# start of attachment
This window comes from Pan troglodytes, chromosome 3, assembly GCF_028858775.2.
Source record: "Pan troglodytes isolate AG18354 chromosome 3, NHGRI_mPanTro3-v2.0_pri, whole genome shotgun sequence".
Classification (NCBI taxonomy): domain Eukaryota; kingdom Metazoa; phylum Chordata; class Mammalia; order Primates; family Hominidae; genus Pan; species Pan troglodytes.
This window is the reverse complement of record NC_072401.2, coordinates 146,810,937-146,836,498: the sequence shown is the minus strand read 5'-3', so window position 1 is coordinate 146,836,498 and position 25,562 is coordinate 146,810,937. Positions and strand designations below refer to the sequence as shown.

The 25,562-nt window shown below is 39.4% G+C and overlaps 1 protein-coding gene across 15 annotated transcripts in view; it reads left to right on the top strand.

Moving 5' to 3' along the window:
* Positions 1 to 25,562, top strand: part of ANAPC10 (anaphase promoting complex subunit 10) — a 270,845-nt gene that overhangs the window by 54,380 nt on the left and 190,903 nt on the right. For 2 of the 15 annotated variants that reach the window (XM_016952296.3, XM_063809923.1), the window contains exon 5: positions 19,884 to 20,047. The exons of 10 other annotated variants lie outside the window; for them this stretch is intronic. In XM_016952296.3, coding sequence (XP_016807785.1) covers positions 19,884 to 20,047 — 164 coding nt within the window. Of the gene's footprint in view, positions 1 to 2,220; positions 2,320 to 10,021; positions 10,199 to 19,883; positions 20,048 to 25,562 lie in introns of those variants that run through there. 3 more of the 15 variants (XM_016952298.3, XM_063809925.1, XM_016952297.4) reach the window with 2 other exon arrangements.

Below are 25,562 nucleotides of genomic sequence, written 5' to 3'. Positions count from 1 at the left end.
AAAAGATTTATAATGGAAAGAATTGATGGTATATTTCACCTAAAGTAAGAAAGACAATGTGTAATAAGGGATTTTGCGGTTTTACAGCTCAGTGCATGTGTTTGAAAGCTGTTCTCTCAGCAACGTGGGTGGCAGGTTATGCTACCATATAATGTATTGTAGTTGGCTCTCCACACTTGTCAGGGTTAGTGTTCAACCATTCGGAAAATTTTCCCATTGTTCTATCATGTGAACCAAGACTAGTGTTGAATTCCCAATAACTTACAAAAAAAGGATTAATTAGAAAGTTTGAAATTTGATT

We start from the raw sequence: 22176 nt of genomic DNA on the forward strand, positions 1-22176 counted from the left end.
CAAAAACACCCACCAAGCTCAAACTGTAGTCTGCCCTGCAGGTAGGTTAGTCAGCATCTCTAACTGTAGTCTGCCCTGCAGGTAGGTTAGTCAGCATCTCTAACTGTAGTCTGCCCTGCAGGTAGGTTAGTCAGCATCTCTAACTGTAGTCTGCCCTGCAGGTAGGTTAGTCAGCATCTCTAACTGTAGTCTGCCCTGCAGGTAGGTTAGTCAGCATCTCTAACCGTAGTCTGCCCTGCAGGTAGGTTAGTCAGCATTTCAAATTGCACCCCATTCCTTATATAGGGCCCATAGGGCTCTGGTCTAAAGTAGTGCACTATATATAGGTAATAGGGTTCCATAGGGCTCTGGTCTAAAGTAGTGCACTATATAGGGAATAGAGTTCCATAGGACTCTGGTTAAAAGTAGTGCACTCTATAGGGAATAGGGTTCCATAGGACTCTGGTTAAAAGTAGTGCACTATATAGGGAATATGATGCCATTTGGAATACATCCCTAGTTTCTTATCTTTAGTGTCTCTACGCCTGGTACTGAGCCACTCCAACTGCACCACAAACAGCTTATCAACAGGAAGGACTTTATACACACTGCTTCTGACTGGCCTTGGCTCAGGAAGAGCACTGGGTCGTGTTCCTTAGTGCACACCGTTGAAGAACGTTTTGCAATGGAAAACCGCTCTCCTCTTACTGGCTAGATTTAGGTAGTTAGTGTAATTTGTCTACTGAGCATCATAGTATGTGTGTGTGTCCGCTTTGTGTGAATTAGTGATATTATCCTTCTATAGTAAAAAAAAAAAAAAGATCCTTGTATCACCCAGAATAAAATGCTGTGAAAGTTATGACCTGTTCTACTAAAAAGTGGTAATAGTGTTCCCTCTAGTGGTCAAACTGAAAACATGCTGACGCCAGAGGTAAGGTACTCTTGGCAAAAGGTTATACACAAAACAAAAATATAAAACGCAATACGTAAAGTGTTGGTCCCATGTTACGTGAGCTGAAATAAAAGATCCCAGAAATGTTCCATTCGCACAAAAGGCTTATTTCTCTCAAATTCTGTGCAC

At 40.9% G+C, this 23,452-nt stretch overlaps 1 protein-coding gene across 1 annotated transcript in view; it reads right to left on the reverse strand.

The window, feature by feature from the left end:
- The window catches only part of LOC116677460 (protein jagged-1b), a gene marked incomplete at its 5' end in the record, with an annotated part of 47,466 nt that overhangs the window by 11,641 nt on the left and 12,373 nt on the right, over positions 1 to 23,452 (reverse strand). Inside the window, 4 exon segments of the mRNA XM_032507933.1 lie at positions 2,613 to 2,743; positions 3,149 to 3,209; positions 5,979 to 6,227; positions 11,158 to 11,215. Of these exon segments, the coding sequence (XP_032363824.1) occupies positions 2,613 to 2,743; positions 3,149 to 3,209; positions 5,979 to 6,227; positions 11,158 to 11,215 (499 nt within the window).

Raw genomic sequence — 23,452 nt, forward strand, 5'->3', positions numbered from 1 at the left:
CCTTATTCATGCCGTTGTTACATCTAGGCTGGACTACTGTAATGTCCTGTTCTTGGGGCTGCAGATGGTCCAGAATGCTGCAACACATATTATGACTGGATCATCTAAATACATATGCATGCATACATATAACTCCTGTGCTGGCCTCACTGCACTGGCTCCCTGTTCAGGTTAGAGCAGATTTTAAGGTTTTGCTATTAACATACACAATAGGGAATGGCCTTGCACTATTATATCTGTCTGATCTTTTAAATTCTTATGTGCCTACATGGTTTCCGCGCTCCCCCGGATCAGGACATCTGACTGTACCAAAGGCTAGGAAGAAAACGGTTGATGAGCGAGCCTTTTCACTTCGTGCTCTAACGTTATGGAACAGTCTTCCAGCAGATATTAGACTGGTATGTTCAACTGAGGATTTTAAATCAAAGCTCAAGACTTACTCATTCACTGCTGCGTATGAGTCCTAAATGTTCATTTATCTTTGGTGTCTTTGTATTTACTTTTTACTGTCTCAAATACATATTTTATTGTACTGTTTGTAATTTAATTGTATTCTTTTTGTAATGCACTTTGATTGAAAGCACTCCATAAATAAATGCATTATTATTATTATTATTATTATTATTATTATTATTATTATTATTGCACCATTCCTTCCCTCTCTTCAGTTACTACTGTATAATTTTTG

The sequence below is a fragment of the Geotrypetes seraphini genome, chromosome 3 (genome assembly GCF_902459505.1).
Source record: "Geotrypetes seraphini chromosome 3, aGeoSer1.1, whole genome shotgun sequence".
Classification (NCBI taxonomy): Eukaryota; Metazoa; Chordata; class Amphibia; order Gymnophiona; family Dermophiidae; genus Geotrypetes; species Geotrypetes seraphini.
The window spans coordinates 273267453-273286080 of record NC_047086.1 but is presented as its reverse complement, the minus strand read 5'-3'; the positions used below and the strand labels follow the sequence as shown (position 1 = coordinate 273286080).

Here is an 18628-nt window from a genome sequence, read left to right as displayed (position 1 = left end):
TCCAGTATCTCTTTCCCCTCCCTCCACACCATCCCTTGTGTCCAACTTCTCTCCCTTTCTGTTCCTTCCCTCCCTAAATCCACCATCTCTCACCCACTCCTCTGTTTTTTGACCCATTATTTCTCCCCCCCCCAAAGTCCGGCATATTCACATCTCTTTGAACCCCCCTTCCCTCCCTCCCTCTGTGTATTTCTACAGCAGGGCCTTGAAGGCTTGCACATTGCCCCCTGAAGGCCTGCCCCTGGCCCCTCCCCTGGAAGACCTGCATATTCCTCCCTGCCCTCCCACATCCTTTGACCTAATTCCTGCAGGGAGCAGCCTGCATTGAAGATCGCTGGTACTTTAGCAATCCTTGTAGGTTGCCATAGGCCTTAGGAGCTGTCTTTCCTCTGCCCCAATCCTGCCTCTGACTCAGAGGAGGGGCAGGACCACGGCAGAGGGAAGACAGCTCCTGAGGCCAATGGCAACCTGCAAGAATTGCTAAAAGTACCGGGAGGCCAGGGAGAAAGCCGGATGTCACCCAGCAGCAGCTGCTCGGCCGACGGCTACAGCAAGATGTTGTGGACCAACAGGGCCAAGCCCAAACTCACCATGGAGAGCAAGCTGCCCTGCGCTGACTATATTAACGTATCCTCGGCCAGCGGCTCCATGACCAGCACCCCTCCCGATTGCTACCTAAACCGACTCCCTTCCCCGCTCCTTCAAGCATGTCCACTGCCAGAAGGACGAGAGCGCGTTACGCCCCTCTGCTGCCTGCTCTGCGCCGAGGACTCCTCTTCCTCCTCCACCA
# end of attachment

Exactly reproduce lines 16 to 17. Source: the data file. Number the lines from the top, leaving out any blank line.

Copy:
CCTTATTCATGCCGTTGTTACATCTAGGCTGGACTACTGTAATGTCCTGTTCTTGGGGCTGCAGATGGTCCAGAATGCTGCAACACATATTATGACTGGATCATCTAAATACATATGCATGCATACATATAACTCCTGTGCTGGCCTCACTGCACTGGCTCCCTGTTCAGGTTAGAGCAGATTTTAAGGTTTTGCTATTAACATACACAATAGGGAATGGCCTTGCACTATTATATCTGTCTGATCTTTTAAATTCTTATGTGCCTACATGGTTTCCGCGCTCCCCCGGATCAGGACATCTGACTGTACCAAAGGCTAGGAAGAAAACGGTTGATGAGCGAGCCTTTTCACTTCGTGCTCTAACGTTATGGAACAGTCTTCCAGCAGATATTAGACTGGTATGTTCAACTGAGGATTTTAAATCAAAGCTCAAGACTTACTCATTCACTGCTGCGTATGAGTCCTAAATGTTCATTTATCTTTGGTGTCTTTGTATTTACTTTTTACTGTCTCAAATACATATTTTATTGTACTGTTTGTAATTTAATTGTATTCTTTTTGTAATGCACTTTGATTGAAAGCACTCCATAAATAAATGCATTATTATTATTATTATTATTATTATTATTATTATTATTATTATTGCACCATTCCTTCCCTCTCTTCAGTTACTACTGTATAATTTTTG

The sequence below is a fragment of the Geotrypetes seraphini genome, chromosome 3 (genome assembly GCF_902459505.1).